The White-Throated Rail Bird Is Back After Re-Evolving Into Existence

The white-throated rail was once thought to be extinct, and it was. There were no more of the birds left on earth. The Aldabra Atoll they called home was submerged beneath the Indian Ocean about 136,000 years ago.

Several thousand years later, the atoll reappeared on the map.

Now, the white-throated rail is back, too.

Source: YouTube/Mid News
The White-Throated Rail is native to the Aldabra Atoll in the Indian Ocean.

According to CNN, rails repopulated the atoll shortly after sea levels decreased. Those birds faced no predators, evolved into a flightless species, and remain on the atoll today. A study published in the Zoological Journal, “Repeated evolution of flightlessness in Dryolimnas rails (Aves: Rallidae) after extinction and recolonization on Aldabra,” details the iterative evolutionary process that brought their white-throated cousins back into existence.

“We know of no other example in rails, or of birds in general, that demonstrates this phenomenon so evidently,” wrote co-author David Martill, of the University of Portsmouth.

Source: YouTube/Mid News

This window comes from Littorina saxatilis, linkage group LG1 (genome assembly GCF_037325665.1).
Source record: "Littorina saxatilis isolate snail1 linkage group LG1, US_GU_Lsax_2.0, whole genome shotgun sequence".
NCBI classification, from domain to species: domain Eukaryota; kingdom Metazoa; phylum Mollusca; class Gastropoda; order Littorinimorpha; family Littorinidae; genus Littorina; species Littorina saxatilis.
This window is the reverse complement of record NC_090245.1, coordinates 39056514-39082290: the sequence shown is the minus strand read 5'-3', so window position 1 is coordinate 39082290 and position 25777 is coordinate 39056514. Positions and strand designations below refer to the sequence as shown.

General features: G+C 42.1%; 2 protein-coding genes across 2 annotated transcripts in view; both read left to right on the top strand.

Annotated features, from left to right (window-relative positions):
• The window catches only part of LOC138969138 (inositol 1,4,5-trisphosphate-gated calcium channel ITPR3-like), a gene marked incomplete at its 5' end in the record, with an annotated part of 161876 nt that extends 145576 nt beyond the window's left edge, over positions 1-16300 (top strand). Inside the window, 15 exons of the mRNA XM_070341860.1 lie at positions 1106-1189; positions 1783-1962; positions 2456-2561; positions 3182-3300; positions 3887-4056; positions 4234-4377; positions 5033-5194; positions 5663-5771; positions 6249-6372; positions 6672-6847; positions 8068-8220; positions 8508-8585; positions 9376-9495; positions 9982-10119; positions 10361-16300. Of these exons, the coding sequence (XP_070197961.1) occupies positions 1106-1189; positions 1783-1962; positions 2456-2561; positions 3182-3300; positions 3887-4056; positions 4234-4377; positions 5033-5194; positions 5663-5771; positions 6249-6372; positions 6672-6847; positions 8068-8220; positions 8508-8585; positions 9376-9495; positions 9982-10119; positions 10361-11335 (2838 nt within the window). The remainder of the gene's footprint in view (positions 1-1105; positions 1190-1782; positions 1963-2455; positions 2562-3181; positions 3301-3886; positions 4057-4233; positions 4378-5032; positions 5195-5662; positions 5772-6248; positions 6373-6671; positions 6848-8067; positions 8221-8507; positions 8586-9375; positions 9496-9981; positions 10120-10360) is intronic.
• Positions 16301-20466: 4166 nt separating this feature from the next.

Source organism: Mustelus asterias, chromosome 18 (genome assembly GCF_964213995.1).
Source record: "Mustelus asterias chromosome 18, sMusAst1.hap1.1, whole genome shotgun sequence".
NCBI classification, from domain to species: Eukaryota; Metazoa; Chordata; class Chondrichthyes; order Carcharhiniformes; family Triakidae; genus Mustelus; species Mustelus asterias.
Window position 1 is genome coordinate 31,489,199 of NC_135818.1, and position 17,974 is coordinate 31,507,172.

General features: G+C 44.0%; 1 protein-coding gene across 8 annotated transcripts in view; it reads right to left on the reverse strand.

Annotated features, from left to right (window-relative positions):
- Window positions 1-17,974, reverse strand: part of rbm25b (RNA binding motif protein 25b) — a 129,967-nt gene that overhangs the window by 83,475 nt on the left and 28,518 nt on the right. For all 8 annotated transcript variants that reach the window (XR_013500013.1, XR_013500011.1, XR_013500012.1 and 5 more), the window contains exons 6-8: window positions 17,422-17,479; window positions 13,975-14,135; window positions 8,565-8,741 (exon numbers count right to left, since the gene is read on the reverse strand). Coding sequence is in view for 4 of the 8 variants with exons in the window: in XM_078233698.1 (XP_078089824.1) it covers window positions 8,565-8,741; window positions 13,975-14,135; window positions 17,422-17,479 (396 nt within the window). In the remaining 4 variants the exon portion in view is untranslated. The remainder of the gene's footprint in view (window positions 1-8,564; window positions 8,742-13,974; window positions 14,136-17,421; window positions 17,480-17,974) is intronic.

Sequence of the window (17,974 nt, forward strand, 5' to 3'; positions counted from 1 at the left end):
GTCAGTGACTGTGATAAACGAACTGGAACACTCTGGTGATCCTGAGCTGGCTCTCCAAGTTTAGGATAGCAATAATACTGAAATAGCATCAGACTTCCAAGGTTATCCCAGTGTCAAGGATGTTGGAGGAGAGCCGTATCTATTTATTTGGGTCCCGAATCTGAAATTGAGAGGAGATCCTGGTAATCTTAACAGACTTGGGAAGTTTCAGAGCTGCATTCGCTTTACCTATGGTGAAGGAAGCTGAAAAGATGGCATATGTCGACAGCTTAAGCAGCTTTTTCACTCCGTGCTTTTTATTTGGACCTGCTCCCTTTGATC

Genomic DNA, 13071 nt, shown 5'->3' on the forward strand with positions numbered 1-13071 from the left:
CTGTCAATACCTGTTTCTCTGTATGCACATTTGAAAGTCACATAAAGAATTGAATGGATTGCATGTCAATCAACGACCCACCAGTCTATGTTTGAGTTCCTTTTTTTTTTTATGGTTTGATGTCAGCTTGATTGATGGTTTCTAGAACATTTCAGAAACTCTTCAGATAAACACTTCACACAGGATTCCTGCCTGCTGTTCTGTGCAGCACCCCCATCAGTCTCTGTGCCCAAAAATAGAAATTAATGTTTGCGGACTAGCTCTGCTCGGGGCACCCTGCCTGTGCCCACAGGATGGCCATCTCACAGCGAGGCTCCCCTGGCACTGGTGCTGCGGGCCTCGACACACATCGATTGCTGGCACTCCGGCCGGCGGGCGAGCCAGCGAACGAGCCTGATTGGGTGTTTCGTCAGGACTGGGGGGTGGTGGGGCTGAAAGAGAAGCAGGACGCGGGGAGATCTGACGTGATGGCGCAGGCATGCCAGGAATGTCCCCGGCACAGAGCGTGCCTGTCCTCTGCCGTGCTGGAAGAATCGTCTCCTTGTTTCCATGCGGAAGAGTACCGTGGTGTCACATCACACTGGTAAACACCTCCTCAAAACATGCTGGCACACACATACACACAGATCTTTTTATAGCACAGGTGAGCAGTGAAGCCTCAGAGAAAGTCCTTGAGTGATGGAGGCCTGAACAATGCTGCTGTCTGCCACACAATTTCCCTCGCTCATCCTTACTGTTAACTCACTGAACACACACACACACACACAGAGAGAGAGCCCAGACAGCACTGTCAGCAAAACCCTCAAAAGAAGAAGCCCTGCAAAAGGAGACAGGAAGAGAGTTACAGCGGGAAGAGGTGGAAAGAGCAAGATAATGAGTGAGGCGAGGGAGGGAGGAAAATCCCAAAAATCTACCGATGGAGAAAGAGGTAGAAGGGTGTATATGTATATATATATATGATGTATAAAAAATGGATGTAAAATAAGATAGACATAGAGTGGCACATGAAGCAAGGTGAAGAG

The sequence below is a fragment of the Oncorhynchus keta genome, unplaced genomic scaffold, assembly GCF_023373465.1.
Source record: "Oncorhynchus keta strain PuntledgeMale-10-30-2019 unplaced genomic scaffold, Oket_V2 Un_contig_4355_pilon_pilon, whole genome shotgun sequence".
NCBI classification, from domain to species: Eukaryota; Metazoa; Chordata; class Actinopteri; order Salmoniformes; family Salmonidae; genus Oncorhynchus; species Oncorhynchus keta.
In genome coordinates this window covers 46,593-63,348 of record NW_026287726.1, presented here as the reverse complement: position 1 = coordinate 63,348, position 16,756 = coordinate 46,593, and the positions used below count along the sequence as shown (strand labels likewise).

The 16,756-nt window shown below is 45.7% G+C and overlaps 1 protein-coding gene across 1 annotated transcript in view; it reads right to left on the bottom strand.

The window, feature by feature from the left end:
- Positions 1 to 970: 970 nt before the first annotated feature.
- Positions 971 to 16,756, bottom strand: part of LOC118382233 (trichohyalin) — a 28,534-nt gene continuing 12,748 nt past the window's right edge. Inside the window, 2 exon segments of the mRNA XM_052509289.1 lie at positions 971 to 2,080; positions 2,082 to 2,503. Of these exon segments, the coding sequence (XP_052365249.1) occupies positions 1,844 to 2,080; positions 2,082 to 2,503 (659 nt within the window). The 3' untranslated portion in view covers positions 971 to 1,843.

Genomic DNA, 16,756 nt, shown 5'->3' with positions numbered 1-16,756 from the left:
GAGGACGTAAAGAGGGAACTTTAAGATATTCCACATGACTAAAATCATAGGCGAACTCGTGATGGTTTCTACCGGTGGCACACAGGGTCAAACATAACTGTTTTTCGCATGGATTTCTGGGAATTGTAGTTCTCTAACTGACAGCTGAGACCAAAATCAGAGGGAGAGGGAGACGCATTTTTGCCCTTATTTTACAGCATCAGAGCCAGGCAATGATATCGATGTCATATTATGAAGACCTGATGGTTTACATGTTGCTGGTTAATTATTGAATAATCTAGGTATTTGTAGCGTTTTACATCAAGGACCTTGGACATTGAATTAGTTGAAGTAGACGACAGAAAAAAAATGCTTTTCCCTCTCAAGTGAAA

Once extinct, the White-Throated Rail has come back through “re-evolution.”

The rails originated on Madagascar, and when their population grew too large, many migrated to the mainland, where they face stronger predators, or east to the islands of Réunion and Mauritius or the Aldabra atoll.

“Something sets them off and they fly in all directions,” said Julian Hume of the Natural History Museum. “It can happen every fifty years or every hundred years. People still don’t really understand it, but if the birds are lucky some of them will land on an island.”

Source: flickr/David Stanley
The Aldabra Atoll, in the Indian Ocean.

Aldabra has the oldest fossils of any island in the Indian Ocean, Martill said. Using that evidence, researchers were able to tell when the birds were wiped out as sea levels rose.

Fossils dating back before the flood were found to be quite similar to those of the modern flightless rails, the Smithsonian reports. And, slight changes in the bones of the birds dated after the flood indicate that they were already evolving toward flightlessness.

“Conditions were such on Aldabra, the most important being the absence of terrestrial predators and competing mammals, that a rail was able to evolve flightlessness independently on each occasion,” he said.

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Matthew Russell is a West Michigan native and with a background in journalism, data analysis, cartography and design thinking. He likes to learn new things and solve old problems whenever possible, and enjoys bicycling, going to the dog park, spending time with his daughter, and coffee.
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